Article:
Audiologist Doing A Hearing Test

Should I Reveal My Hearing Loss?

Among the many points in the learning curve that comes with a hearing loss diagnosis, one question can profoundly impact the success of your future communications. Researchers in the field of hearing loss have found that working with a Disclosure Strategy can ease conversation and reduce frustration, perhaps answering your question of ‘should I reveal my hearing loss?’

Accepting A Hearing Loss Diagnosis

A diagnosis of hearing loss later in life can bring up a multitude of emotional and mental health issues. This is despite the fact that an enormous percentage of people over the age of 65 grapple with hearing loss; it’s one of the leading chronic health concerns in the United States. One-third of people over the age of 65 will encounter hearing loss and half of folks over 75 have trouble hearing.

Age-Related Hearing Loss

That’s because age itself is the greatest predictor of hearing health and contributes to the changes within the inner ear that cause the condition. We are born with a finite number of sensitive inner ear cells responsible for collecting noise and translating it into sound information that can be sent to the brain for processing.

Aging, or time, leads to a decline in the health of these cells, which are also vulnerable to damage from exposure to excessive noise over time. These factors cause healthy inner ear cells to diminish in number as we age, so that we are left with less cells to capture sound. We can no longer process the full spectrum of sound around us and the brain receives less sound information. We experience this as hearing loss.

The Impact Of Hearing Loss On Communication

At its core, hearing loss is a condition that obstructs ease of communication. One of the first signs that your hearing health has changed is when you have difficulty understanding what other people are saying. This is due to the inability to hear certain frequencies, so that people’s speech becomes garbled and it sounds as though people are mumbling. The brain of a person with hearing loss is working overtime to complete a puzzle in which they are missing many of the pieces.

This makes conversation frustrating. Because humans are fundamentally social animals, challenging communication often leads to a sense of disconnection with friends and family, allowing a sense of isolation to take place. The communications strategies we’ve adopted throughout the majority of our lives no longer work and we are forced to adopt new ways.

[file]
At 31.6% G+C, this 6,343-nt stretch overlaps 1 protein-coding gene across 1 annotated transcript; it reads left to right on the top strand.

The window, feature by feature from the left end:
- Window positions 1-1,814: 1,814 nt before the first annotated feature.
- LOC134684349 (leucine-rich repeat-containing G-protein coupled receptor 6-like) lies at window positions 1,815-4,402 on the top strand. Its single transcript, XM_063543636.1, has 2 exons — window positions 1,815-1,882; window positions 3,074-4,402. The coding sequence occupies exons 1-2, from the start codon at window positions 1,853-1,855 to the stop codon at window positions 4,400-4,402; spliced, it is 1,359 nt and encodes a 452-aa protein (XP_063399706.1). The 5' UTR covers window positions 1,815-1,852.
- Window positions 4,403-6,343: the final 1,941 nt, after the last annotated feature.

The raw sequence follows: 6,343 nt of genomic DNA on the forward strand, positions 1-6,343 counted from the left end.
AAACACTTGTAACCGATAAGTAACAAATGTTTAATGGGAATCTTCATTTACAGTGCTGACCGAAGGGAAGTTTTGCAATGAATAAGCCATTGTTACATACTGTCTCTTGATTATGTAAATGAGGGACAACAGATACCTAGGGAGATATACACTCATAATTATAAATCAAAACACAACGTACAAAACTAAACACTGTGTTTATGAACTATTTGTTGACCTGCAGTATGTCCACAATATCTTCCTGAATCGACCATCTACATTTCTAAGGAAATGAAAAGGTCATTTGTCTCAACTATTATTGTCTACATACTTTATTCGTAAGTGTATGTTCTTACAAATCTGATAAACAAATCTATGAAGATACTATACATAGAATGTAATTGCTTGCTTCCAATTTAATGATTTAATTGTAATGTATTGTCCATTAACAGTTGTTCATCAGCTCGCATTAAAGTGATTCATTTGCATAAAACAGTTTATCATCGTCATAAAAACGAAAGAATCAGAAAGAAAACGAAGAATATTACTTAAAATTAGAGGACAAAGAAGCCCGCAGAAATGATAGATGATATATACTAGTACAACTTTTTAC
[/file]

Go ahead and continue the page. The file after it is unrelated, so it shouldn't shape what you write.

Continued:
Choosing A Disclosure Strategy

Instead of using a coping mechanism for hearing loss that avoids confronting this new reality, people diagnosed with the condition later in life can adopt a disclosure strategy that facilitates easier communication.

A disclosure strategy is a simple sentence you can use in conversation that lets the people you are speaking with know that you have hearing loss. It can be as simple as I have trouble hearing. In studies conducted that investigate the effects of disclosure strategies, scientists found that folks who chose to disclose their hearing loss with a simple sentence, categorized as ‘Basic Disclosure’ encountered empathy and a willingness of conversation partners to make accommodations for the hurdle of hearing loss.

In this same study, people who went further in their disclosure to also offer guidance on ways to ease conversation were met with even greater success. Multipurpose disclosures, on the other hand, might use a sentence like I have trouble hearing so can you face me when we’re speaking? This strategy offers both the problem and a suggested solution.

Practice Your Disclosure Strategy

One way to determine which type of disclosure strategy you will use is to practice saying them out loud to close friends or family members first. It can feel vulnerable and new to say these words out loud, particularly at the beginning of your hearing loss journey.

Eventually, you can settle on the approach that feels slightly challenging yet attainable. As evidenced by data collected around these approaches, it will absolutely become easier over time and with practice.

Reach Out To Our Team

If you’ve noticed changes in your hearing health that make connecting with others more difficult, reach out to us today. Our team of highly trained hearing professionals are ready to lead you through a simple hearing exam and map out your next steps to a better hearing future.